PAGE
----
Nesting success of native and introduced forest birds on the island of Kaua‘i

Submitted by Johan on 4 December 2015.

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When I signed up to move to Kaua‘i and began an M.Sc. project studying the nesting biology of two recently-listed endangered forest bird species, the ‘Akikiki and ‘Akeke‘e, I knew I was in for a rewarding challenge!

Having previously spent a few years searching for nests of another endangered Hawaiian honeycreeper, the Maui Parrotbill, I knew that working in the notoriously wet “Alakai Swamp” in the central mountains of Kaua‘i would be a difficult place to find the nests of rare birds.

Nest searching in the high-elevation Hawaiian rainforests can be summed-up in one sentence, the first time which I heard while interviewing for my first field tech position on Maui, “It will take you sometimes two hours to walk a mile, all the while trying to identify birds through your binoculars while someone dumps buckets of water on your head.” And, my study species on Kaua‘i hit us with a double-whammy, nesting so high that most nests required a spotting scope to be effectively monitored.

Having some prescience about the small number of nests I could expect to find for ‘Akikiki and ‘Akeke‘e, I decided that I would need to find a way to collect more nesting data if I hoped to address some gaps in our knowledge about Kaua‘i forest bird nest survival. Bolstering my dataset came about by first – incorporating several additional species into my research, including the four featured in this paper, and second – sending out a call for volunteer help which was necessary to increase the scope of the study. Five volunteer field biologists, two in 2012 and three in 2013, flew to Kaua‘i from different locations in the mainland U.S., Canada, and New Zealand and endured an intensive field season, sometimes working for several consecutive weeks in cold and rainy conditions, and always coming home to a field camp surrounded in mud. Not only did they devote four months of their lives to this research in a challenging environment, but long hours in the field and constant discussions of the science, methods, and species involved in this project reflected their efforts as passionate contributors to this research. Thanks to those volunteers, we were able to publish the first multi-species nest survival study of a forest bird community in a high-elevation Hawaiian rainforest, and we could not have done it without them!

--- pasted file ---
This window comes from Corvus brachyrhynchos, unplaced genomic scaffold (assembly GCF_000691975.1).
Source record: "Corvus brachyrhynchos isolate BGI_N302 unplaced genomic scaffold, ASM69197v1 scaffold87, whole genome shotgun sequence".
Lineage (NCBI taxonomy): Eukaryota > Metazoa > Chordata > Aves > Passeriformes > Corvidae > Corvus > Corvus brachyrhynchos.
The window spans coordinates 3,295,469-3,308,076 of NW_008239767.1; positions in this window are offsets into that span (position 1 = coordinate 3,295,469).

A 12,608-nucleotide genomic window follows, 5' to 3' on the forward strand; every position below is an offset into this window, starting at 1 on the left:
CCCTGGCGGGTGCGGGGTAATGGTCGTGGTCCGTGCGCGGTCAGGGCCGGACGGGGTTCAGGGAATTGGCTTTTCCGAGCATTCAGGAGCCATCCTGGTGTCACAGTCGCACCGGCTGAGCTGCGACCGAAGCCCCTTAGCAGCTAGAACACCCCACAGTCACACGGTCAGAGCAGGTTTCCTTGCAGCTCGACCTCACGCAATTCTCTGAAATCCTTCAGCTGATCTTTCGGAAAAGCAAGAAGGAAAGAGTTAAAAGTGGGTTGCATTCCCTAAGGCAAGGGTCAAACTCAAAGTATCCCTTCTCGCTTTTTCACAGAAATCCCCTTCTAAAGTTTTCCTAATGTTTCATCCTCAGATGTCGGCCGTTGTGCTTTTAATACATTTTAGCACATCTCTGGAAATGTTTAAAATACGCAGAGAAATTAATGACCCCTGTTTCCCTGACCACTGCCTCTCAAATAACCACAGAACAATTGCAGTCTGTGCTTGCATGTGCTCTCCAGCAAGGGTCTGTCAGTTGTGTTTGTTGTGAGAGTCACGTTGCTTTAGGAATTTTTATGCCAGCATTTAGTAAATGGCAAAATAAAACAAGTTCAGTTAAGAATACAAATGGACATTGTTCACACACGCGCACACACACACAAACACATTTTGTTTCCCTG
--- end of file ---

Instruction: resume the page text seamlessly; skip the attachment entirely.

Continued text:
Ruby Hammond (Author)

(Photos by Mitch Walters)


Read this interesting study here!